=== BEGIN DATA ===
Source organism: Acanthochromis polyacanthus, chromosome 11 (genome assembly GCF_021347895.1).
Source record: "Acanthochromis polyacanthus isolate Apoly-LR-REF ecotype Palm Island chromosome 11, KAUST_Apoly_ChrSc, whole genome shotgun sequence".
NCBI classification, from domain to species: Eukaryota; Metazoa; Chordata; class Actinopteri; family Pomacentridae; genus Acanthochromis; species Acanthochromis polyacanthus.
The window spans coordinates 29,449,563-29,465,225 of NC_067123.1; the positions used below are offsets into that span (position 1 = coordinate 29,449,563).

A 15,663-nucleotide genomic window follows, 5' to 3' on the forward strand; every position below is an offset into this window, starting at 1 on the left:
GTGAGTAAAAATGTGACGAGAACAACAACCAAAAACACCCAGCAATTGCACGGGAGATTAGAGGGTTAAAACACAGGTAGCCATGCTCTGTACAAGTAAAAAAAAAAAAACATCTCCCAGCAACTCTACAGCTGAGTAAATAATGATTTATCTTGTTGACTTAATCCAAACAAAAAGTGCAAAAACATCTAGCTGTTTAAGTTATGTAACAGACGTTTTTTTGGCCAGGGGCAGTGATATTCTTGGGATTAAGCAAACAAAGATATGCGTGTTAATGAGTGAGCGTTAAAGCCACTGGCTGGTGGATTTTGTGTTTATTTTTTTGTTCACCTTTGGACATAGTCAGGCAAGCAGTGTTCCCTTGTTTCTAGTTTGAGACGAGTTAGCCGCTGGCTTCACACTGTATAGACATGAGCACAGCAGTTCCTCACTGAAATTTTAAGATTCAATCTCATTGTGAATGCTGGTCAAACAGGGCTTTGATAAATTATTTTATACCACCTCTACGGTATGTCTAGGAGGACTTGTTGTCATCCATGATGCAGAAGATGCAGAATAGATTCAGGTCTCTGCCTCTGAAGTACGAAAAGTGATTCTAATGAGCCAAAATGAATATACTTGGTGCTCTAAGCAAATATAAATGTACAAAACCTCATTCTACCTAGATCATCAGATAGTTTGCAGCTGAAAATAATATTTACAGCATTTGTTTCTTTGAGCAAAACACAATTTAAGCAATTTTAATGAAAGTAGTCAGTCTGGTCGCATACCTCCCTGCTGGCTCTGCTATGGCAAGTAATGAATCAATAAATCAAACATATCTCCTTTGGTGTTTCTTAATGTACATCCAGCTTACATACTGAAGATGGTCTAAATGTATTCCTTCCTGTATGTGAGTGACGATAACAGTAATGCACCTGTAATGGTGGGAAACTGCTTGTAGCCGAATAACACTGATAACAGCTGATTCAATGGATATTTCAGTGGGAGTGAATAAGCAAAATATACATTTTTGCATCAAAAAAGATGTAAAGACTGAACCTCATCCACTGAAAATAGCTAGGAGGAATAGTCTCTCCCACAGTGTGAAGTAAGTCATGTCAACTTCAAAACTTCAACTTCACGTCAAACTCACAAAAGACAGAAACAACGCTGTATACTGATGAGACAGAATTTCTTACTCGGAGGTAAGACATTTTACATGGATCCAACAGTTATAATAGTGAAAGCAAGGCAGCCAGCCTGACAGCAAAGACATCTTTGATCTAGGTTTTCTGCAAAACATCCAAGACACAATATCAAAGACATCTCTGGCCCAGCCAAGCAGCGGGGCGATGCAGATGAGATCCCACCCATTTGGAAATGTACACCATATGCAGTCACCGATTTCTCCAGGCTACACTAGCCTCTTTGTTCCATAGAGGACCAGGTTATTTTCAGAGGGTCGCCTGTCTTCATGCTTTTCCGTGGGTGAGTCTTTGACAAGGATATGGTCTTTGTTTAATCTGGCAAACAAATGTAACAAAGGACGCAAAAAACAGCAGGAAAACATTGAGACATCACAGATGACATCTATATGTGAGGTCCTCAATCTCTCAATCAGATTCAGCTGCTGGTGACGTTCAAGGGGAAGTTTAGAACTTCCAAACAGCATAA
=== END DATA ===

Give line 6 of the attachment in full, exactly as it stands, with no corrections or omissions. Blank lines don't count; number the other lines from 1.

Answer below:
GTGAGTAAAAATGTGACGAGAACAACAACCAAAAACACCCAGCAATTGCACGGGAGATTAGAGGGTTAAAACACAGGTAGCCATGCTCTGTACAAGTAAAAAAAAAAAAACATCTCCCAGCAACTCTACAGCTGAGTAAATAATGATTTATCTTGTTGACTTAATCCAAACAAAAAGTGCAAAAACATCTAGCTGTTTAAGTTATGTAACAGACGTTTTTTTGGCCAGGGGCAGTGATATTCTTGGGATTAAGCAAACAAAGATATGCGTGTTAATGAGTGAGCGTTAAAGCCACTGGCTGGTGGATTTTGTGTTTATTTTTTTGTTCACCTTTGGACATAGTCAGGCAAGCAGTGTTCCCTTGTTTCTAGTTTGAGACGAGTTAGCCGCTGGCTTCACACTGTATAGACATGAGCACAGCAGTTCCTCACTGAAATTTTAAGATTCAATCTCATTGTGAATGCTGGTCAAACAGGGCTTTGATAAATTATTTTATACCACCTCTACGGTATGTCTAGGAGGACTTGTTGTCATCCATGATGCAGAAGATGCAGAATAGATTCAGGTCTCTGCCTCTGAAGTACGAAAAGTGATTCTAATGAGCCAAAATGAATATACTTGGTGCTCTAAGCAAATATAAATGTACAAAACCTCATTCTACCTAGATCATCAGATAGTTTGCAGCTGAAAATAATATTTACAGCATTTGTTTCTTTGAGCAAAACACAATTTAAGCAATTTTAATGAAAGTAGTCAGTCTGGTCGCATACCTCCCTGCTGGCTCTGCTATGGCAAGTAATGAATCAATAAATCAAACATATCTCCTTTGGTGTTTCTTAATGTACATCCAGCTTACATACTGAAGATGGTCTAAATGTATTCCTTCCTGTATGTGAGTGACGATAACAGTAATGCACCTGTAATGGTGGGAAACTGCTTGTAGCCGAATAACACTGATAACAGCTGATTCAATGGATATTTCAGTGGGAGTGAATAAGCAAAATATACATTTTTGCATCAAAAAAGATGTAAAGACTGAACCTCATCCACTGAAAATAGCTAGGAGGAATAGTCTCTCCCACAGTGTGAAGTAAGTCATGTCAACTTCAAAACTTCAACTTCACGTCAAACTCACAAAAGACAGAAACAACGCTGTATACTGATGAGACAGAATTTCTTACTCGGAGGTAAGACATTTTACATGGATCCAACAGTTATAATAGTGAAAGCAAGGCAGCCAGCCTGACAGCAAAGACATCTTTGATCTAGGTTTTCTGCAAAACATCCAAGACACAATATCAAAGACATCTCTGGCCCAGCCAAGCAGCGGGGCGATGCAGATGAGATCCCACCCATTTGGAAATGTACACCATATGCAGTCACCGATTTCTCCAGGCTACACTAGCCTCTTTGTTCCATAGAGGACCAGGTTATTTTCAGAGGGTCGCCTGTCTTCATGCTTTTCCGTGGGTGAGTCTTTGACAAGGATATGGTCTTTGTTTAATCTGGCAAACAAATGTAACAAAGGACGCAAAAAACAGCAGGAAAACATTGAGACATCACAGATGACATCTATATGTGAGGTCCTCAATCTCTCAATCAGATTCAGCTGCTGGTGACGTTCAAGGGGAAGTTTAGAACTTCCAAACAGCATAA